Cemetery Man (1994) from Tuna and Johnny Web (Uncle Scoopy; Greg Wroblewski)

Tuna's notes in yellow

DellaMorte DellAmore, or Cemetery Man (1994) is a very dark comedy told in the gore/horror genre. Rupert Everett plays Francesco Dellamorte, who woks in a cemetery, and, among his other duties, must kill the dead again seven days after they are buried, when they arise as zombies. His favorite weapon is a gun, but he will use anything handy to destroy their skulls. His casual manner while doing this provides many of the laughs. In act one, he falls for a young widow, Anna Falchi. When she is killed by a zombie, he is even willing to be with her when she comes back, but she takes a big bite out of his shoulder. He starts killing living people, but someone else takes credit for his crimes. Meanwhile, his sidekick, a hunchback midget mute, has an affair with the zombie head of the mayor's daughter.

The film sort of overstays its welcome, and the last 20 minutes or so don't offer much, but it is a good effort. I very much liked James Berardinelli's summary in awarding 2 1/2 stars, "Cemetery Man could have been better, but it more easily could have been a lot worse. The best thing I can say abut Michele Soavi's film is that it elicited more laughter from me than about 90% of Hollywood's bland comedies. And it's refreshing to see, if only for one film, a stylish tastelessness that swims against the prevailing tide of political correctness."  

Not currently available on Region 1 DVD. The DVD is in PAL format, Region Two, and can be ordered from an American distributor here.
  • widescreen, letterboxed


Anna Falchi shows her breasts several times.

Rupert Everett shows his bum.

Scoop's notes in white

A couple of years ago, this film was the best answer to a late night barroom discussion topic: "what is the funniest zombie movie ever made?" Some other knowledgeable film buffs might have argued for Dan O'Bannon's "The Return of the Living Dead," but I assume the bar would finally have arrived on this one as its consensus choice.

That was then. Now, of course, the issue is open to further discussion, and I'm pretty sure that the roundtable would drop this film to second in favor of  Shaun of the Dead. I'd have to concede that Dellamorte Dellamore is neither as clever nor as good as Shaun, but it is a fun movie, and a pretty good one as well, although it enjoys the rare distinction of having excellent reviews (63% at Rotten Tomatoes) and a high IMDB score (7.5 with thousands of votes) at the same time that it is also covered by various "worst of all time" web sites like Badmovies.org and Stomp Tokyo.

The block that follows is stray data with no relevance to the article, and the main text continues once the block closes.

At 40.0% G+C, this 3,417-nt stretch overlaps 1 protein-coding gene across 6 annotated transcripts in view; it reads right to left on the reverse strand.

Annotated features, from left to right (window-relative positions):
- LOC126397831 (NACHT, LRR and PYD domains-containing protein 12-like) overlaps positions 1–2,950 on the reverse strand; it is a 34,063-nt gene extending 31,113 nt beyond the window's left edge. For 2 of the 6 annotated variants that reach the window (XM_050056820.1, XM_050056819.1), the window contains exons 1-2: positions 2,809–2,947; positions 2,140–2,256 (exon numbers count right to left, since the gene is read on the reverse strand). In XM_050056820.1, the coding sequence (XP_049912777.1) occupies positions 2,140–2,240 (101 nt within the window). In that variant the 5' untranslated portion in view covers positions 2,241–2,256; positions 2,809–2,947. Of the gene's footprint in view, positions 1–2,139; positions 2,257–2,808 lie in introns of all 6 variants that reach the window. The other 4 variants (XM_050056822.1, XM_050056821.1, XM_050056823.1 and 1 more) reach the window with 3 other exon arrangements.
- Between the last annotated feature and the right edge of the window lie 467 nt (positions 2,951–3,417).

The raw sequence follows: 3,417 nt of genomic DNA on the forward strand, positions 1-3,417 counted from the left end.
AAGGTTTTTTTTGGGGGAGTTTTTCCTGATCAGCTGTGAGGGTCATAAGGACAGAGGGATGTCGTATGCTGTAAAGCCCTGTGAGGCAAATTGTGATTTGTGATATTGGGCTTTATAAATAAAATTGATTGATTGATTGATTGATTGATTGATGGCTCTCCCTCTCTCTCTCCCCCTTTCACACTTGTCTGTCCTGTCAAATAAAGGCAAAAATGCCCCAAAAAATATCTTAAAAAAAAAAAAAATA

It is an Italian movie which takes place in Italy, but is in English and stars the suave, handsome British actor Rupert Everett, the guy who wants to be the first gay James Bond. The title literally means "Of Death, Of Love," which carries several possible meanings, most of which will be obvious once I start to tell you what it is about, assuming I ever do get to that point and past my usual digressions. The one sense which is not obvious is that Francesco Dellamorte is also the name of the gravekeeper (the titular Cemetery Man) played by Everett. Ol' Rupe is really not that happy with the fact that he's a gravekeeper named Frank of the Dead, and has always wanted to change his name - to Andy of the Dead.

That will give you an idea of the sense of humor at work in this script.

What, not Shaun?

Frank of the Dead tends the cemetery in Buffalora, a town in Northern Italy, and that's an unexciting position for the most part, except that Dellamorte has one very unusual responsibility. In his territory, the dead always come back to life after seven days, so Frank's real job is to re-kill them by splitting their heads open, thus sending them to their more permanent reward. It certainly seems that it would be more efficient to pulverize their skulls when they are buried the first time, but no such rationale is ever offered.